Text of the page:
Committing to a culture of cooperative safety
Oklahoma Association of
We all depend on electricity to power our lives, but accidents can happen when electricity is improperly used. Your rural electric cooperative recognizes the powerful force electricity is; therefore, we are committed to a culture of safety that keeps electric cooperative employees and members aware and protected from potential dangers around electricity.
The month of May has been designated National Electrical Safety Month. While it is fitting to have a month set apart to reinforce this important message, maintaining a culture of safety is a priority for each of Oklahoma’s electric cooperatives every day of the year.
Working with electricity is an inherently dangerous job, especially for lineworkers. To recognize this powerful force and to bring awareness, it’s not uncommon for electric cooperatives to form local safety teams whose focus is keeping employees and the community safe around electricity.
Co-ops establish and follow safety protocols based on leading national safety practices for the utility industry. They require lineworkers to wear specialized equipment when working next to or with power lines. Line crews undergo continuing training requirements and are frequently reminded of specific protocols to follow when dealing with electricity. Safety professionals track any near-miss accidents in order to understand them, share lessons learned and improve in the future.
To foster accountability, electric co-ops encourage crew members to speak up and hold each other accountable for everyone’s safety. By cultivating a culture of openness and transparency, co-ops promote problem solving and an environment in which team members are constantly looking after each other.
Co-ops believe in community awareness and education about electrical safety. As a consumer-owner of your co-op, you too have a role. If you see any potential dangerous situations or practices, you should report them as soon as possible to your rural electric cooperative.
Caring for the communities they serve is imperative to electric cooperatives. As an invested partner in your community, your co-op genuinely cares about your family, neighbors and loved ones. To learn about safety practices around electricity, we encourage you to visit www. SafeElectricity.org, where you’ll find life-saving information presented in videos, interactive games for children, online teacher resources and much more.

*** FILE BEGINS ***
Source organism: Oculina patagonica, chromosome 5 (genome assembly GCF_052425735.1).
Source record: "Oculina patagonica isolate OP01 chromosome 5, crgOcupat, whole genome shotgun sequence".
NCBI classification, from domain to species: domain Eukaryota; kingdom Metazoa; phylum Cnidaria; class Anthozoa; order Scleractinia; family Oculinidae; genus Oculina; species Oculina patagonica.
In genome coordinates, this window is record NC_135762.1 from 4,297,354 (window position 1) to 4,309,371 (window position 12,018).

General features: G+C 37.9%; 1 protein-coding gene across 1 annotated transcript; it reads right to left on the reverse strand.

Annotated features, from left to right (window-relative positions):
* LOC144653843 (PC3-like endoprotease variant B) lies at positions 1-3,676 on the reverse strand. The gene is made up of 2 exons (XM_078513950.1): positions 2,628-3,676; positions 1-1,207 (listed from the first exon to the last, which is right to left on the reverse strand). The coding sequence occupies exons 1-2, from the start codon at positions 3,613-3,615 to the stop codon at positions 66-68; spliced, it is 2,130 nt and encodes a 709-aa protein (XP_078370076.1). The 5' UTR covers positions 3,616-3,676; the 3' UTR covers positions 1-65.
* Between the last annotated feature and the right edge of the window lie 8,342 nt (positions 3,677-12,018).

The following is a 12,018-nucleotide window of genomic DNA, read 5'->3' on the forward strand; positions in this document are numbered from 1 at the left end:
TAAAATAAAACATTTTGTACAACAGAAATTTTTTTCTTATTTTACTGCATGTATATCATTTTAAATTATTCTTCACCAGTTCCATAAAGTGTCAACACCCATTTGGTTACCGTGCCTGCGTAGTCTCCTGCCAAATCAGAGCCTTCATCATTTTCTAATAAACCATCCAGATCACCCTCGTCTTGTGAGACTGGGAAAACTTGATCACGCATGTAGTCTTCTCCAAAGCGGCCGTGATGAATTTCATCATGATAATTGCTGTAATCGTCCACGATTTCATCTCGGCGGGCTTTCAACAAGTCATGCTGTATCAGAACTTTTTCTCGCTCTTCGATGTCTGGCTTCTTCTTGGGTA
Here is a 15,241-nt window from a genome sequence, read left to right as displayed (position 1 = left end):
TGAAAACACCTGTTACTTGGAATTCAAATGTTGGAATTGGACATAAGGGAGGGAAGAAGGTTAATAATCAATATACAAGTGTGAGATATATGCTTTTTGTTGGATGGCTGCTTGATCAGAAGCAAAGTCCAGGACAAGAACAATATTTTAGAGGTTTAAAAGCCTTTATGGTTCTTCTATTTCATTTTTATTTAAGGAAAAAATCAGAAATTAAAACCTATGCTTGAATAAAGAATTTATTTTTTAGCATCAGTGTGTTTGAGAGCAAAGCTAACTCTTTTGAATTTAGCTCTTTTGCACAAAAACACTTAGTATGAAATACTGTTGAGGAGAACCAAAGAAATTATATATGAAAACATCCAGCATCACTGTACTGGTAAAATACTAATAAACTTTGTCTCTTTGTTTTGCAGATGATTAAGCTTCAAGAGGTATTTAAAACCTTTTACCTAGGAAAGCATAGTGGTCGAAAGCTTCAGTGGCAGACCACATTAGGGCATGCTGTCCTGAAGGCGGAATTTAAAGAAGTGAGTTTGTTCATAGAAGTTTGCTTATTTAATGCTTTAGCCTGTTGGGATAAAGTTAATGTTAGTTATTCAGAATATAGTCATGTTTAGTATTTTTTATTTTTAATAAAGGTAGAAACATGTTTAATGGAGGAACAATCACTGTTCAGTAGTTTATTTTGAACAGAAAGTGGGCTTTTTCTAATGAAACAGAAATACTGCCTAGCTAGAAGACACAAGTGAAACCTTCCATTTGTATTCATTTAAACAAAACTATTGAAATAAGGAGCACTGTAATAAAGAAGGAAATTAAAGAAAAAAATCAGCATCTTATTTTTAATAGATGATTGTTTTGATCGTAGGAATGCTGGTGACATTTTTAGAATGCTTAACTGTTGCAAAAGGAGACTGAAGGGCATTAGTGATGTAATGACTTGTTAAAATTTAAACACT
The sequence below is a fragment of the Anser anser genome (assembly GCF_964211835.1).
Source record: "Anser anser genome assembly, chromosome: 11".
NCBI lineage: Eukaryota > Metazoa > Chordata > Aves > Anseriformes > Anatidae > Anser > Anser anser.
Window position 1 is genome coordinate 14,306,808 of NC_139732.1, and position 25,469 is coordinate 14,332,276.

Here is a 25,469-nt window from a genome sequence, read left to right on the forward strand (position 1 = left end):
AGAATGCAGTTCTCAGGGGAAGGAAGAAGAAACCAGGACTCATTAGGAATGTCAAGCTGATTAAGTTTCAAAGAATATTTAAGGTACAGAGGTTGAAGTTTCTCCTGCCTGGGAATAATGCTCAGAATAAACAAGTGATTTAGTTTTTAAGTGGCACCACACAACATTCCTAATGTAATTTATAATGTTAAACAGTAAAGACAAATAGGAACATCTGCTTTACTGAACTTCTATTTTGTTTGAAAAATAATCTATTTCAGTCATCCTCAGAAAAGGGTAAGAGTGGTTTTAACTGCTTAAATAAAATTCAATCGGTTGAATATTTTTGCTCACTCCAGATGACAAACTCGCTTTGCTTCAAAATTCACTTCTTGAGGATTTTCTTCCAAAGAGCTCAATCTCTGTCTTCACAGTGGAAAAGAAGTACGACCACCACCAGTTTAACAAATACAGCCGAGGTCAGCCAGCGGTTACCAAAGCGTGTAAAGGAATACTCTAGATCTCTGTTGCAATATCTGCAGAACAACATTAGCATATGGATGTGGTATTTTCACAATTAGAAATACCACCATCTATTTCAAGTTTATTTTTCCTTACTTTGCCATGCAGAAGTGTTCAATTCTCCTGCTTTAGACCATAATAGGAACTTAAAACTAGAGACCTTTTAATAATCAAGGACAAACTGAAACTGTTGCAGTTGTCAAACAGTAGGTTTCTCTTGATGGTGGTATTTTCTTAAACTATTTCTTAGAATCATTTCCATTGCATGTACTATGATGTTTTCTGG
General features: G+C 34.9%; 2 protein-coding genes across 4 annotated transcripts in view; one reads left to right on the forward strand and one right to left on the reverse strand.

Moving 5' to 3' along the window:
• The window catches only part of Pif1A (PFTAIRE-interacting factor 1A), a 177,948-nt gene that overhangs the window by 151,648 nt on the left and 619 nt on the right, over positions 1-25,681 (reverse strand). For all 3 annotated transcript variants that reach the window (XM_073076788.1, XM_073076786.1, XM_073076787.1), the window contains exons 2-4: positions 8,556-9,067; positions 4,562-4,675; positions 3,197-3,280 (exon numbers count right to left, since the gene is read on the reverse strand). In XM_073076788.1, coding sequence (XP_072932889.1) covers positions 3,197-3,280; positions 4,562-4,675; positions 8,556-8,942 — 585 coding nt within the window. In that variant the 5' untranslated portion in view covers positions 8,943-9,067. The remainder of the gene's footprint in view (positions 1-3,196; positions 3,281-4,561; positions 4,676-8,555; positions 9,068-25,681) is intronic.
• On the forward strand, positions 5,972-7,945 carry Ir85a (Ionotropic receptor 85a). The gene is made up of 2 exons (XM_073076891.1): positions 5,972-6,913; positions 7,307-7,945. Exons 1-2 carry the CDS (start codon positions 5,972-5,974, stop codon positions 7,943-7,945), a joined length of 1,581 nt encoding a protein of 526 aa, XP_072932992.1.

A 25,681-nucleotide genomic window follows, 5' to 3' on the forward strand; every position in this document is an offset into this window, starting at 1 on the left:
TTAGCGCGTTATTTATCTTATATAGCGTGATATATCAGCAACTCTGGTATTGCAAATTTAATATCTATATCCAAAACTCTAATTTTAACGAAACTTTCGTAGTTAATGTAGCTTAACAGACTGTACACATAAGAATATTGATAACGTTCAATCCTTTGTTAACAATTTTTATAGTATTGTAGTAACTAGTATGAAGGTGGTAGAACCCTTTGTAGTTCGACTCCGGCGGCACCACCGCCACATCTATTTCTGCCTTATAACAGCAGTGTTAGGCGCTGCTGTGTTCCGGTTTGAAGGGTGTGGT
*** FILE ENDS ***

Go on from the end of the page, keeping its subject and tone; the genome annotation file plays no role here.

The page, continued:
We are known for having one of the safest and most reliable electric grids in the world, but we are not going to rest on these laurels. Electric cooperatives value your safety and well-being and we’ll continue to educate co-op consumer-owners on important safety considerations. Our members are worth every effort.
How is cooperative leadership organized?
Oklahoma Association of
Within the Oklahoma Association of Electric Cooperatives (OAEC), board members come from three different groups. The first group is formed of directors from the local co-op boards of 27 distribution electric cooperatives; the second group is formed of managers from each of the distribution cooperatives; and the third group comprises the managers from the three generation and transmission (G&T) cooperatives. As part of the electric cooperative business model, each group represents a different perspective in the rural electrification program.
Of the three G&Ts serving Oklahoma, Golden Spread (headquartered in Amarillo, Texas) serves a single distribution cooperative in the Oklahoma panhandle. KAMO Power (headquartered in Vinita, Oklahoma) serves distribution cooperatives in northeastern and central Oklahoma, plus Missouri. Finally, Western Farmers Electric Cooperative (WFEC) serves distribution cooperatives in southeast, southwest, central, northwest Oklahoma, and southeastern New Mexico. Each of the three G&Ts is governed by board members selected from each of their distribution cooperative member-systems.
One difference between the cooperative business model and that of investor-owned utilities (IOUs) is that it takes two organizations in the cooperative industry to deliver electricity (a G&T co-op and a distribution co-op) to the end consumer instead of a single company that generates, delivers and sells retail electricity as is the case with IOUs.
Each distribution cooperative has a member-elected board of trustees which makes decisions for the cooperative. Each distribution cooperative selects one of their elected trustees to serve as a board member for the G&T they own. In this way, both the G&T and distribution cooperative governing trustees come from the distribution cooperative membership.
A second difference, and the most important, is both the distribution cooperative and the G&T are based on “cost of service.” This means their retail rates to their consumer-members and wholesale power costs to the distribution cooperatives are based on the cost to provide electricity with only enough margin to satisfy lenders of money to either the G&T or distribution cooperative. IOUs have stockholders, and in addition to the cost of service, a return to stockholders is included in retail rates.
As a 47-year employee of a G&T, with the last 18 as chief executive officer of WFEC, it is an honor to serve as the president of OAEC board of trustees for the upcoming year. I look forward to sharing knowledge I have learned from these years of service with Oklahoma Living’s readership in the months ahead.